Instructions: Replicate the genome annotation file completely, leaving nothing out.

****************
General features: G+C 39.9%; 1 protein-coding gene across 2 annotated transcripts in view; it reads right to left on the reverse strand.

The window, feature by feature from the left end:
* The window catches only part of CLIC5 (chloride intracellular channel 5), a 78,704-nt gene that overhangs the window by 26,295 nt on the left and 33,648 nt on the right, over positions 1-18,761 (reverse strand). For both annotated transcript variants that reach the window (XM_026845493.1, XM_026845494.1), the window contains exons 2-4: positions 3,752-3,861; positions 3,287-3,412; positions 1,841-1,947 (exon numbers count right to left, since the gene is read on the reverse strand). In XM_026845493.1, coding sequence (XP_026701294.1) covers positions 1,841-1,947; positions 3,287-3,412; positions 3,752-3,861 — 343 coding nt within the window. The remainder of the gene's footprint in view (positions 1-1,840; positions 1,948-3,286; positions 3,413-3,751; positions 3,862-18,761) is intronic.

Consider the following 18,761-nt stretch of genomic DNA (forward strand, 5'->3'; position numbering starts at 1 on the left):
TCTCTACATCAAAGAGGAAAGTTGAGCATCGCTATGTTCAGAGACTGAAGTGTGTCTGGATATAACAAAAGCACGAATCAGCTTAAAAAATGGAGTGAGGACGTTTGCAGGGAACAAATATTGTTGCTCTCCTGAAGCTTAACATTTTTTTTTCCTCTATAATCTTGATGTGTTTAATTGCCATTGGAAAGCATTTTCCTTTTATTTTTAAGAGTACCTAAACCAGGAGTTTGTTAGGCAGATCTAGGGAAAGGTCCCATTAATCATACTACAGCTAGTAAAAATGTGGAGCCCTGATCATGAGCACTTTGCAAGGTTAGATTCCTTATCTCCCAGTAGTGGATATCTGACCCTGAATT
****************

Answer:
General features: G+C 39.9%; 1 protein-coding gene across 2 annotated transcripts in view; it reads right to left on the reverse strand.

The window, feature by feature from the left end:
* The window catches only part of CLIC5 (chloride intracellular channel 5), a 78,704-nt gene that overhangs the window by 26,295 nt on the left and 33,648 nt on the right, over positions 1-18,761 (reverse strand). For both annotated transcript variants that reach the window (XM_026845493.1, XM_026845494.1), the window contains exons 2-4: positions 3,752-3,861; positions 3,287-3,412; positions 1,841-1,947 (exon numbers count right to left, since the gene is read on the reverse strand). In XM_026845493.1, coding sequence (XP_026701294.1) covers positions 1,841-1,947; positions 3,287-3,412; positions 3,752-3,861 — 343 coding nt within the window. The remainder of the gene's footprint in view (positions 1-1,840; positions 1,948-3,286; positions 3,413-3,751; positions 3,862-18,761) is intronic.

Consider the following 18,761-nt stretch of genomic DNA (forward strand, 5'->3'; position numbering starts at 1 on the left):
TCTCTACATCAAAGAGGAAAGTTGAGCATCGCTATGTTCAGAGACTGAAGTGTGTCTGGATATAACAAAAGCACGAATCAGCTTAAAAAATGGAGTGAGGACGTTTGCAGGGAACAAATATTGTTGCTCTCCTGAAGCTTAACATTTTTTTTTCCTCTATAATCTTGATGTGTTTAATTGCCATTGGAAAGCATTTTCCTTTTATTTTTAAGAGTACCTAAACCAGGAGTTTGTTAGGCAGATCTAGGGAAAGGTCCCATTAATCATACTACAGCTAGTAAAAATGTGGAGCCCTGATCATGAGCACTTTGCAAGGTTAGATTCCTTATCTCCCAGTAGTGGATATCTGACCCTGAATT